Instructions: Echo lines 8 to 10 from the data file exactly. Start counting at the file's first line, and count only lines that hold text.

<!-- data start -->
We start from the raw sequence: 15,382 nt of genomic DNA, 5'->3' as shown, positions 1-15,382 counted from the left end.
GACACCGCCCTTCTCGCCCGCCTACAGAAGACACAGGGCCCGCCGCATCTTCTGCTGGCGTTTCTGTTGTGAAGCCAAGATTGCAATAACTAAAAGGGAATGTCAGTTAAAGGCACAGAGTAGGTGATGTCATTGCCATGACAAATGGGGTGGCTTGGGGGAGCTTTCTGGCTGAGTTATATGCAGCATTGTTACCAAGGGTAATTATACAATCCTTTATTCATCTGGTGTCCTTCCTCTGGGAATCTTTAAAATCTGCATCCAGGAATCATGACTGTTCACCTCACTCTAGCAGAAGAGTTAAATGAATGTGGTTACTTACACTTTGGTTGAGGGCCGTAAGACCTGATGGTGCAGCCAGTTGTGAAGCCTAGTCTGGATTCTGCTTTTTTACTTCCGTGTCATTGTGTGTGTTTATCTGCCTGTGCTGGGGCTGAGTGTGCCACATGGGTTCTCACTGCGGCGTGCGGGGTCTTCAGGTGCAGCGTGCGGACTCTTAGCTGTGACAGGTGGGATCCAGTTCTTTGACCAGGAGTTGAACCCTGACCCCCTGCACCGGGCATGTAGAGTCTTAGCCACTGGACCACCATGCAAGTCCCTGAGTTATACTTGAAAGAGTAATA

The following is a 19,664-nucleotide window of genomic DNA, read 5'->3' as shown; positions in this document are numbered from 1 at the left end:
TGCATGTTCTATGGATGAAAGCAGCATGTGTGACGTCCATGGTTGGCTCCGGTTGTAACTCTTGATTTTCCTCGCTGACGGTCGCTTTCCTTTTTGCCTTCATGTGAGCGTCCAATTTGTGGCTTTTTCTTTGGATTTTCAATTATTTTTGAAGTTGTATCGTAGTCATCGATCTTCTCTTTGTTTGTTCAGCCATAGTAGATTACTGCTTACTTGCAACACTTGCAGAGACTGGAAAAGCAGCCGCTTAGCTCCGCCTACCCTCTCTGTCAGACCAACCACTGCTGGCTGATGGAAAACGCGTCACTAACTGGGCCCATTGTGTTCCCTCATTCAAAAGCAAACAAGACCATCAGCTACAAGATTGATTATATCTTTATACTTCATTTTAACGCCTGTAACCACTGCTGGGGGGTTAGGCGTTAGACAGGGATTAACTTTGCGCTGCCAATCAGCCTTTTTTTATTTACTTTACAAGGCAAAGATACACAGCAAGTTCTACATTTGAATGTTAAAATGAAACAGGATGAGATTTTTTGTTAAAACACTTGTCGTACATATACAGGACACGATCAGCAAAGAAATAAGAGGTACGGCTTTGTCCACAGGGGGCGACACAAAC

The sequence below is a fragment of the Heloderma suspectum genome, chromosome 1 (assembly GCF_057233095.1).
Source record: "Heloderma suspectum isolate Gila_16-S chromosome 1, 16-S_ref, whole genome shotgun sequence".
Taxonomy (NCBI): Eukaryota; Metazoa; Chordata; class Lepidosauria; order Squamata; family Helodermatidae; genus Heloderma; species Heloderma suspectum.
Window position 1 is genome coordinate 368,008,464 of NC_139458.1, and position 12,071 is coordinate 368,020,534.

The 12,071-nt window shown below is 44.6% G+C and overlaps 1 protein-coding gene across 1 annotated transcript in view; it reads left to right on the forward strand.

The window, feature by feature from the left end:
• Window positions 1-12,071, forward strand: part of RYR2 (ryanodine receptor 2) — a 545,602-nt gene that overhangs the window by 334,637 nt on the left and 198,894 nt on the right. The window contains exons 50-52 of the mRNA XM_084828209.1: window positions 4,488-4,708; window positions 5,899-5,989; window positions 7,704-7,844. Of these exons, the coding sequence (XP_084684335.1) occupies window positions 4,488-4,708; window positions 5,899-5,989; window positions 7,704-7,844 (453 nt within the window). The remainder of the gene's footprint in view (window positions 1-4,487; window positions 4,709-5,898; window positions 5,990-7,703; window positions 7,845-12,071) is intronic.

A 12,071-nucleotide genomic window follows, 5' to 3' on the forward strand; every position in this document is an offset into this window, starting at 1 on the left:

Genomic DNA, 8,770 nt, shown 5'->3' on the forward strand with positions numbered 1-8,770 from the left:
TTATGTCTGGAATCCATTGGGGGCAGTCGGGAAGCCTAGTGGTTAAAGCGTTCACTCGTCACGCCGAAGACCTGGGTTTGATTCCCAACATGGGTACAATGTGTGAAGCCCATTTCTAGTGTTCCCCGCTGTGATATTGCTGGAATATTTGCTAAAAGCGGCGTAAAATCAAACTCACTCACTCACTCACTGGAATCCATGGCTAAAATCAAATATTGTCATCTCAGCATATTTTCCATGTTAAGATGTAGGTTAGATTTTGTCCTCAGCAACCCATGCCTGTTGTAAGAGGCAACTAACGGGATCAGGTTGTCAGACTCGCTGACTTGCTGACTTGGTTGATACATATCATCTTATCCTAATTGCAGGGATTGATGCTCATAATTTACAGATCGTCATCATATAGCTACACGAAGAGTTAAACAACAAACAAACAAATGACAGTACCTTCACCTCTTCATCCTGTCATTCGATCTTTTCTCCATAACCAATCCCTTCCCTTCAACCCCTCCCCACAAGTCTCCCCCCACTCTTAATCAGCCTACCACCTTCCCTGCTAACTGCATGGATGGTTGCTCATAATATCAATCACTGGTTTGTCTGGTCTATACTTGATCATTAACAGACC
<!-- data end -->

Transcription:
Window position 1 is genome coordinate 368,008,464 of NC_139458.1, and position 12,071 is coordinate 368,020,534.

The 12,071-nt window shown below is 44.6% G+C and overlaps 1 protein-coding gene across 1 annotated transcript in view; it reads left to right on the forward strand.

The window, feature by feature from the left end: